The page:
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One of First Women Admitted to UI's Writers' Workshop Dies
IOWA CITY - One of the first women ever admitted to the University of Iowa's Writers' workshop died Tuesday.
Kathleen "Kay" Burford was 89. She is the daughter of former Dubuque Mayor Mark Kane and wife of artist Byron Burford.
In 1947, she became one of the first three women accepted to the world renowned writers' workshop.
Obituary from The Gazette:
Kathleen “Kay” Burford, 89, an Artist/Writer of Iowa City, died peacefully in her sleep Tuesday, Aug. 18, 2009, surrounded by family at home after a long illness. The family will receive friends and share memories on Friday after 6 p.m. at the home of her son, Kevin Burford, 528 E. College St., Iowa City.
A native of Dubuque, Kathleen “Kay” Kane Burford first came to Iowa City as a student in 1939. In Dubuque, the Kanes were prominent leaders of the community. Kay’s father, Mark R. Kane, was mayor of Dubuque and vice-president and business manager of the Dubuque Telegraph-Herald. At the Telegraph-Herald, Kay was a journalist responsible for the Woman’s page.
While studying art at the University of Iowa Kay met Byron, her husband of 65 years. She received her B.F.A. and M.F.A. in art. During her tenure at the School of Art, Kay taught drawing to undergraduate students and was a teaching assistant to Philip Guston. In 1947, Kay was one of the first three women to be accepted into the Writers’ Workshop, along with classmate, Flannery O’Conner. Her work “Bedtime Story” that was completed at the Workshop was later published in the September 1947 edition of Junior Bazaar Magazine.
Noted for their dinner parties, Kay and Byron entertained faculty members and friends, as well as many visiting writers, artists and musicians.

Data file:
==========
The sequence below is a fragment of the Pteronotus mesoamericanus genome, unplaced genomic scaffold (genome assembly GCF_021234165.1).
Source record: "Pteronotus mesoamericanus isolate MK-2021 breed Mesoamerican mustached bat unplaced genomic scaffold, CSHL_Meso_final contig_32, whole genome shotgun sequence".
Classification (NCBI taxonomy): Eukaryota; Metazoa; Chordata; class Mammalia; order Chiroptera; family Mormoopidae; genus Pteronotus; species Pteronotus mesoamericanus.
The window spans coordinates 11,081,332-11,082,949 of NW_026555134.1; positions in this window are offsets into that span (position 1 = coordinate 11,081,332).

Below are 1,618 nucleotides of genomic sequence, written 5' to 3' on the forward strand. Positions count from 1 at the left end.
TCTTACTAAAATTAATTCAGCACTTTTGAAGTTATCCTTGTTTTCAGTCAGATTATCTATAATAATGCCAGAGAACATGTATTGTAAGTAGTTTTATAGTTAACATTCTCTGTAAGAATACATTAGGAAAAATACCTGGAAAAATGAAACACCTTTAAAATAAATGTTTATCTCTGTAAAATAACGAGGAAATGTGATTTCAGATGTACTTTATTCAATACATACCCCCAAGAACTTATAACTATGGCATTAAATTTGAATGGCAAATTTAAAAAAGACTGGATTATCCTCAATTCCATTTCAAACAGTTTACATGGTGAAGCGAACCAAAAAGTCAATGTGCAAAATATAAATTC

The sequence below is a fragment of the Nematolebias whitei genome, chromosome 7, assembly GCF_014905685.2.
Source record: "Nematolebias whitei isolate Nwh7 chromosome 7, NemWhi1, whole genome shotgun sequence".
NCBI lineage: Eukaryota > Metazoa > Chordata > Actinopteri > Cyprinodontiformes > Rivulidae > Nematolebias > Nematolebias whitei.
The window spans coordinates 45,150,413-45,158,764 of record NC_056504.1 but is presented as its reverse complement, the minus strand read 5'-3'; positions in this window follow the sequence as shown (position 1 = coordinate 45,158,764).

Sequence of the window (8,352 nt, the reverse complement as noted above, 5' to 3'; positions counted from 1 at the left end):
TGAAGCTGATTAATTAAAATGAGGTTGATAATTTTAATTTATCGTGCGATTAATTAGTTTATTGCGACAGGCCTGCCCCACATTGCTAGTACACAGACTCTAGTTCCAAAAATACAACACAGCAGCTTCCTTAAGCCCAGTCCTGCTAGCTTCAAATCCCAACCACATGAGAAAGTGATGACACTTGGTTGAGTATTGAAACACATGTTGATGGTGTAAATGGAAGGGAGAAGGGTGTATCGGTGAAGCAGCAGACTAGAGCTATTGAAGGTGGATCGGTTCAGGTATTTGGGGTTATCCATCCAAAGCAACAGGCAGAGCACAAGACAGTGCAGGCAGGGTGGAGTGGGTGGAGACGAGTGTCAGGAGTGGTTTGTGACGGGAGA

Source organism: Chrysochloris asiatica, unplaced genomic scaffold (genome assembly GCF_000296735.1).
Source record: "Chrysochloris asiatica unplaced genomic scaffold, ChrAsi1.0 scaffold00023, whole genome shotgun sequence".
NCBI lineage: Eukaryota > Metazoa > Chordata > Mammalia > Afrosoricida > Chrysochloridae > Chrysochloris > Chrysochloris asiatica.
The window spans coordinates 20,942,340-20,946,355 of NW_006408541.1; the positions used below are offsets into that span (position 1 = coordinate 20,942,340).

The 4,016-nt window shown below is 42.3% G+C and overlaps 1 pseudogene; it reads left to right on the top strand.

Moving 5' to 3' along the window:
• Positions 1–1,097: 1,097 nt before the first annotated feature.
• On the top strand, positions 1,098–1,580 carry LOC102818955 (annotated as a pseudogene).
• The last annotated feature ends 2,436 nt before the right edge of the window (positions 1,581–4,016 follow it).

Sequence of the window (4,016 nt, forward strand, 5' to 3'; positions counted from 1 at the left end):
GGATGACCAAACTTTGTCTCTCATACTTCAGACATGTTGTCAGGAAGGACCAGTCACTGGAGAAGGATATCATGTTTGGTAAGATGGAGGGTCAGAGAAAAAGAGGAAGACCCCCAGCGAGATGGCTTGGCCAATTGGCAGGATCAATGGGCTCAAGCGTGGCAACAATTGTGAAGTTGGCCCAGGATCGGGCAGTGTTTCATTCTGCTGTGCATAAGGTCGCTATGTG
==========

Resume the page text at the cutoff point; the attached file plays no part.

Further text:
The devoted mother of Kathleen (Kathy), Kevin and Joanna (Nana), Kay was also active in the community, participating in the Raphael Club, Nineteenth Century Club and Hiking Club. She was very active in the Democratic Party. Kay was also an advocate for animals, especially cats and dogs. Despite her chronic asthma, Kay raised many cats over the years, many of who became immortalized in Kay’s drawings, paintings and short stories. In 1981, at one of her three residencies at Yaddo, the artist’s retreat in Saratoga Springs, N.Y., while serving as Guest Director, Kay met author June Jordan. June had just finished writing a children’s book and asked Kay to illustrate it. Houghton Mifflin published the resulting book, Kimako’s Story.
Kay had a marvelous sense of humor and whimsy, and she expressed it in her art and writing. She was a voracious reader and advocate for literacy; Kay read stories to young people at the Iowa City Public Library to encourage them to read.
Kay is survived by her husband, Byron Burford; daughter, Kathy Burford, who resides in Austin, Texas, with her husband, Don Coe; son, Kevin Burford, daughter-in-law, Helen Burford, granddaughter, Madeline Burford; and daughter, Nana Burford of Iowa City.
The family gratefully acknowledges the care provided by Iowa City Hospice and Mercy Home Healthcare.
Memorials may be directed to Friends of the Animal Center Foundation or Friends Foundation of the Iowa City Public Library.
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